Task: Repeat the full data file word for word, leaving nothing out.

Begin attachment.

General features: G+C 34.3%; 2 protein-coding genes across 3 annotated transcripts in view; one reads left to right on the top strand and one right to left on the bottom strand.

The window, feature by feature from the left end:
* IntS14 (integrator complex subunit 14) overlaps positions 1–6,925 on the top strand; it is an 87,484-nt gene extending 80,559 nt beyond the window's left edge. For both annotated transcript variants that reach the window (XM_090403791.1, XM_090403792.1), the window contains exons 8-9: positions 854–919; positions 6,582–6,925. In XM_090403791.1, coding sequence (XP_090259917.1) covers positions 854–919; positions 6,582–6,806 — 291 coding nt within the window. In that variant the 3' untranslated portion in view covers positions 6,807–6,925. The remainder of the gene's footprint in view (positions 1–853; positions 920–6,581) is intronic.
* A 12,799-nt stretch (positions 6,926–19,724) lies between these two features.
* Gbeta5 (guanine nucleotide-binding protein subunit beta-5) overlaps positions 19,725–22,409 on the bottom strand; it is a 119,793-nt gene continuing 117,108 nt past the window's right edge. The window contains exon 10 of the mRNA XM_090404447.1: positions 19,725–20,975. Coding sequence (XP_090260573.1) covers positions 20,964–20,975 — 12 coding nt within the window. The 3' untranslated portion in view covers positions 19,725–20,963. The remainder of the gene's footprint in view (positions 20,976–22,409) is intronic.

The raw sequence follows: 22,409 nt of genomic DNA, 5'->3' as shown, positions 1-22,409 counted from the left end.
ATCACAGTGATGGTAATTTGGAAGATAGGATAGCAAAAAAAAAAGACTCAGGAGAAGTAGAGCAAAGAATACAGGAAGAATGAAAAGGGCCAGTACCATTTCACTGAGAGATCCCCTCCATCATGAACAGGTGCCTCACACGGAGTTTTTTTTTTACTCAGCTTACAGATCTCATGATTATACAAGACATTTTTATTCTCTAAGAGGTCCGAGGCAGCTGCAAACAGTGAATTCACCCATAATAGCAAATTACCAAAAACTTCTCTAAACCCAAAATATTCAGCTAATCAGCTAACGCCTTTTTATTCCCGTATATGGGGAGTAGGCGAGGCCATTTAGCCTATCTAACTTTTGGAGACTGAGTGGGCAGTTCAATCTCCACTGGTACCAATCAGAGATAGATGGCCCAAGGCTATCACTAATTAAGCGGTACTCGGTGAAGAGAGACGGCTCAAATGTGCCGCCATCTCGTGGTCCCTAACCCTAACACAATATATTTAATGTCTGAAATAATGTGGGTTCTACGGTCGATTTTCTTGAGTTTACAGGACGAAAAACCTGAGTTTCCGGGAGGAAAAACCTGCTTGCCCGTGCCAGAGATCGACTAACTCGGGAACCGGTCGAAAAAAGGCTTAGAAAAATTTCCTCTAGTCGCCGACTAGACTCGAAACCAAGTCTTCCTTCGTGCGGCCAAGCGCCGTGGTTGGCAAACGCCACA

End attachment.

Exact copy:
General features: G+C 34.3%; 2 protein-coding genes across 3 annotated transcripts in view; one reads left to right on the top strand and one right to left on the bottom strand.

The window, feature by feature from the left end:
* IntS14 (integrator complex subunit 14) overlaps positions 1–6,925 on the top strand; it is an 87,484-nt gene extending 80,559 nt beyond the window's left edge. For both annotated transcript variants that reach the window (XM_090403791.1, XM_090403792.1), the window contains exons 8-9: positions 854–919; positions 6,582–6,925. In XM_090403791.1, coding sequence (XP_090259917.1) covers positions 854–919; positions 6,582–6,806 — 291 coding nt within the window. In that variant the 3' untranslated portion in view covers positions 6,807–6,925. The remainder of the gene's footprint in view (positions 1–853; positions 920–6,581) is intronic.
* A 12,799-nt stretch (positions 6,926–19,724) lies between these two features.
* Gbeta5 (guanine nucleotide-binding protein subunit beta-5) overlaps positions 19,725–22,409 on the bottom strand; it is a 119,793-nt gene continuing 117,108 nt past the window's right edge. The window contains exon 10 of the mRNA XM_090404447.1: positions 19,725–20,975. Coding sequence (XP_090260573.1) covers positions 20,964–20,975 — 12 coding nt within the window. The 3' untranslated portion in view covers positions 19,725–20,963. The remainder of the gene's footprint in view (positions 20,976–22,409) is intronic.

The raw sequence follows: 22,409 nt of genomic DNA, 5'->3' as shown, positions 1-22,409 counted from the left end.
ATCACAGTGATGGTAATTTGGAAGATAGGATAGCAAAAAAAAAAGACTCAGGAGAAGTAGAGCAAAGAATACAGGAAGAATGAAAAGGGCCAGTACCATTTCACTGAGAGATCCCCTCCATCATGAACAGGTGCCTCACACGGAGTTTTTTTTTTACTCAGCTTACAGATCTCATGATTATACAAGACATTTTTATTCTCTAAGAGGTCCGAGGCAGCTGCAAACAGTGAATTCACCCATAATAGCAAATTACCAAAAACTTCTCTAAACCCAAAATATTCAGCTAATCAGCTAACGCCTTTTTATTCCCGTATATGGGGAGTAGGCGAGGCCATTTAGCCTATCTAACTTTTGGAGACTGAGTGGGCAGTTCAATCTCCACTGGTACCAATCAGAGATAGATGGCCCAAGGCTATCACTAATTAAGCGGTACTCGGTGAAGAGAGACGGCTCAAATGTGCCGCCATCTCGTGGTCCCTAACCCTAACACAATATATTTAATGTCTGAAATAATGTGGGTTCTACGGTCGATTTTCTTGAGTTTACAGGACGAAAAACCTGAGTTTCCGGGAGGAAAAACCTGCTTGCCCGTGCCAGAGATCGACTAACTCGGGAACCGGTCGAAAAAAGGCTTAGAAAAATTTCCTCTAGTCGCCGACTAGACTCGAAACCAAGTCTTCCTTCGTGCGGCCAAGCGCCGTGGTTGGCAAACGCCACA